Mrs Edith Lawn, a teacher from Ballarat had a holiday house at Anglesea. In 1968 while searching for an appropriate subject for her students to sketch, Edith noticed some large white spider orchids in bloom. Thinking they would be a good composition with their drooping petals and sepals, and not realizing they were protected picked a bunch.
A local builder on seeing the flowers said 'Don’t let my wife see you with those orchids.' Edith was concerned and during the week visited the builder’s wife Mrs Cath Currie. She learned of the strong regards that many of the locals had for the flora of the area, and wondered how the general public could be brought to appreciate the rare heritage of flora and fauna in the Anglesea district. Edith was advised to talk to Miss Norma Bull, an artist, who especially enjoyed painting the orchids in their natural habitat. After a long discussion, Edith and Norma decided to gather together interested persons, and so on 30 March 1969, six people met to discuss the possibility of forming a society to protect the native flora and fauna.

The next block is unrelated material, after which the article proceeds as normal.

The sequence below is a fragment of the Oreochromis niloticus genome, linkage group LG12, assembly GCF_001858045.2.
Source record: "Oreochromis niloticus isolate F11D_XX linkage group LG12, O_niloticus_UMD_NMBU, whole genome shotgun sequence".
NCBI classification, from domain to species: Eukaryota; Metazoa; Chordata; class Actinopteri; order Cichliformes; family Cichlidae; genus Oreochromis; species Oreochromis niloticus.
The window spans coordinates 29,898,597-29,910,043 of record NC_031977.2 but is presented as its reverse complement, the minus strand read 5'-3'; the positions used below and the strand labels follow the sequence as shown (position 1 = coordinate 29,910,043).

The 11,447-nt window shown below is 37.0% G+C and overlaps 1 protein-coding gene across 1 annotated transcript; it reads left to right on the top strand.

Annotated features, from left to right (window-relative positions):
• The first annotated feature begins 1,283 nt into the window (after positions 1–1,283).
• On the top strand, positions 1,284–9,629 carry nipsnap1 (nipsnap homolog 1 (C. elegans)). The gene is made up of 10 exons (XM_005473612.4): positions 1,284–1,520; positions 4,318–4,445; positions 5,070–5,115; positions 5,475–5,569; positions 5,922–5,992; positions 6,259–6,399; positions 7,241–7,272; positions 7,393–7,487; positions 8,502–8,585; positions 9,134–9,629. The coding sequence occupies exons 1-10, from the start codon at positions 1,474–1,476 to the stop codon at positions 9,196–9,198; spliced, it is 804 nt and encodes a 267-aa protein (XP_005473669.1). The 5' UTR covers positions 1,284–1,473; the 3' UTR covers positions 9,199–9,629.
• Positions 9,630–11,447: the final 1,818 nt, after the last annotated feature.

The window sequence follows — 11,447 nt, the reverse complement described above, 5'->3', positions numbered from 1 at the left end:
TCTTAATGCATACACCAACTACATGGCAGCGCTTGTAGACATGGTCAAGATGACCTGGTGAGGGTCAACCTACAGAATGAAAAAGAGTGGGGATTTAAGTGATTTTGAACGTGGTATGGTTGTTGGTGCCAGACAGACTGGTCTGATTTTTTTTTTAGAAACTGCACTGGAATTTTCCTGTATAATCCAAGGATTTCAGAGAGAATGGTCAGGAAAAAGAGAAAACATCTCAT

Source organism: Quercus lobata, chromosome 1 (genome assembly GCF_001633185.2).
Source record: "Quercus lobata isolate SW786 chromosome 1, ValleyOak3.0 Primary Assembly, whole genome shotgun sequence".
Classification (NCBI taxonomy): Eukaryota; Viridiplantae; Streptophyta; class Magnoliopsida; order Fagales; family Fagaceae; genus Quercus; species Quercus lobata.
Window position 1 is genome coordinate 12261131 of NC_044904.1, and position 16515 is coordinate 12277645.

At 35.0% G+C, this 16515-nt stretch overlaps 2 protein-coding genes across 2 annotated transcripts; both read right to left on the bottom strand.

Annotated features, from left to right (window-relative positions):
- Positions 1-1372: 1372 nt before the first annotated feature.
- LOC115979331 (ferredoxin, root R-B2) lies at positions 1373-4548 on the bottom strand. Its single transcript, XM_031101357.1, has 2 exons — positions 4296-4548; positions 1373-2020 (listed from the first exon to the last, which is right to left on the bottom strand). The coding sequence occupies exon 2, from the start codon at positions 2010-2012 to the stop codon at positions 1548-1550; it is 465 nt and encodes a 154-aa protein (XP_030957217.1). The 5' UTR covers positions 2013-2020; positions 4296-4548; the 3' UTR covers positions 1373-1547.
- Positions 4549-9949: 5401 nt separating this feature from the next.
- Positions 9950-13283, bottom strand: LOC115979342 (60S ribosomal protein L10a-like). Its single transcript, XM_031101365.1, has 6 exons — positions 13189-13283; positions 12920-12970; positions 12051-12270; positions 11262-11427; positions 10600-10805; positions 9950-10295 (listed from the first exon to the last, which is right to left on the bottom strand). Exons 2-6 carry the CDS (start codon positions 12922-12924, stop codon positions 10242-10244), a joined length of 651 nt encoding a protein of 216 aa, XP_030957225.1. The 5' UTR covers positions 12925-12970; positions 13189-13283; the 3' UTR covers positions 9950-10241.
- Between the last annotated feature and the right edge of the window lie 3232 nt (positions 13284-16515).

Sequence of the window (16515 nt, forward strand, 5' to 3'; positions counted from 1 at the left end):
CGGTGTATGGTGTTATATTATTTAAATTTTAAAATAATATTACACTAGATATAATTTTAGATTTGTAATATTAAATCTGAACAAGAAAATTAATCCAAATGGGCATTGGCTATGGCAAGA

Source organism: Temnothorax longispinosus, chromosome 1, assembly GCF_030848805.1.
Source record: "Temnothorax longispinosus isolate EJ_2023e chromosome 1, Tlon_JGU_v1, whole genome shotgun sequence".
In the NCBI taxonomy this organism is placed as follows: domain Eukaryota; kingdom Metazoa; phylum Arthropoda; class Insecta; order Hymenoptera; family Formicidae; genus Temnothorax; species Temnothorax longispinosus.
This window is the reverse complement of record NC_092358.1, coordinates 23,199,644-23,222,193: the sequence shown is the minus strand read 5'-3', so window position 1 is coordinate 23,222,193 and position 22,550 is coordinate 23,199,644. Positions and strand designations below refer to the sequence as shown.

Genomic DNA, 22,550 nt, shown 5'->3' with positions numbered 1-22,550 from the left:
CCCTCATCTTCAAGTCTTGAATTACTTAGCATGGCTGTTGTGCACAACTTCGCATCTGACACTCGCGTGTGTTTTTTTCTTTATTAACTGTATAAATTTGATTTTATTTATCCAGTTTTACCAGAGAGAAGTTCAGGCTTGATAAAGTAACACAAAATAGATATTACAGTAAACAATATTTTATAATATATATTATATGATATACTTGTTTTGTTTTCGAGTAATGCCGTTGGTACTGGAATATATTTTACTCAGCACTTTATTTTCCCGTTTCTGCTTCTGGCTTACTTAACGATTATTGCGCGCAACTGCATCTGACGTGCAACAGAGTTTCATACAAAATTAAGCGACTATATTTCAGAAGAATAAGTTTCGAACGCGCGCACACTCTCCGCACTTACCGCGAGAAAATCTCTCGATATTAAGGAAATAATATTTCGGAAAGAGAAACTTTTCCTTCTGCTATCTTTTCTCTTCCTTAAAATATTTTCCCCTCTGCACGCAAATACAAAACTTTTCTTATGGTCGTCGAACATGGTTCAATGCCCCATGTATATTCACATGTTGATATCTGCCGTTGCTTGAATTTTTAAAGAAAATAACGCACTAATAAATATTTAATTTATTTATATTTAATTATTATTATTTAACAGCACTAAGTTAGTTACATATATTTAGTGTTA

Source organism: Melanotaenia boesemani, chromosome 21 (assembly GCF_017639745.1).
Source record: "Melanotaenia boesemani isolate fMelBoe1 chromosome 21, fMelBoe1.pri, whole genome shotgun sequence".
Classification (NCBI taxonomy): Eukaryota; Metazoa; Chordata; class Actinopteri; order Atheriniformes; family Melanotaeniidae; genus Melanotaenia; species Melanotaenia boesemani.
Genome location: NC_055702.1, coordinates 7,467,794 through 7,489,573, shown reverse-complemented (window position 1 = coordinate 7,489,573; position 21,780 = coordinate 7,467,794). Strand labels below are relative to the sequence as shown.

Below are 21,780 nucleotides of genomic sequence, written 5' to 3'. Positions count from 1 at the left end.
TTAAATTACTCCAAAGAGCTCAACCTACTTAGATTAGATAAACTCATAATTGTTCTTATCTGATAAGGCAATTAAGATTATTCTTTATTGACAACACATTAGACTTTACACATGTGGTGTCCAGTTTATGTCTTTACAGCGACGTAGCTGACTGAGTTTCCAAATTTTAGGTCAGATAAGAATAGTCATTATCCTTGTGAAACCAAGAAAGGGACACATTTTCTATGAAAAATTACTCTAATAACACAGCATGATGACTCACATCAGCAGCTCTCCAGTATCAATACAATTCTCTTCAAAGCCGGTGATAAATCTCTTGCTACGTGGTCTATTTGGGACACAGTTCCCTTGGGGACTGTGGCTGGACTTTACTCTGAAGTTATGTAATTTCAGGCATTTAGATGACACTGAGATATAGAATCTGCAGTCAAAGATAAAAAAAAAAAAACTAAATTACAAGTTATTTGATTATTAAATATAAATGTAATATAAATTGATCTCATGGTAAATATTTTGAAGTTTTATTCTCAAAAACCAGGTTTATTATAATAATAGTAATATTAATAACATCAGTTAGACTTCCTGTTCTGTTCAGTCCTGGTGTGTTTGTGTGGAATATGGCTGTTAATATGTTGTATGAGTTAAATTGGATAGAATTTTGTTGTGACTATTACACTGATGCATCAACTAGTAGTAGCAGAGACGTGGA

A special meeting inviting the public to attend was arranged for 27th Aptil 1969. Seventy people attended this meeting, including government officials and representatives from other interested organisations throughout Victoria.
On 11 May 1969 the name of the society was decided after a suggestion made by Mr Merv Williamson. The name ANGAIR is an abbreviation for Anglesea and Aireys Inlet, appropriately bridging the two towns. A committee was formed and ANGAIR came into existence. ANGAIR became and incorporated association on 15 November 1984.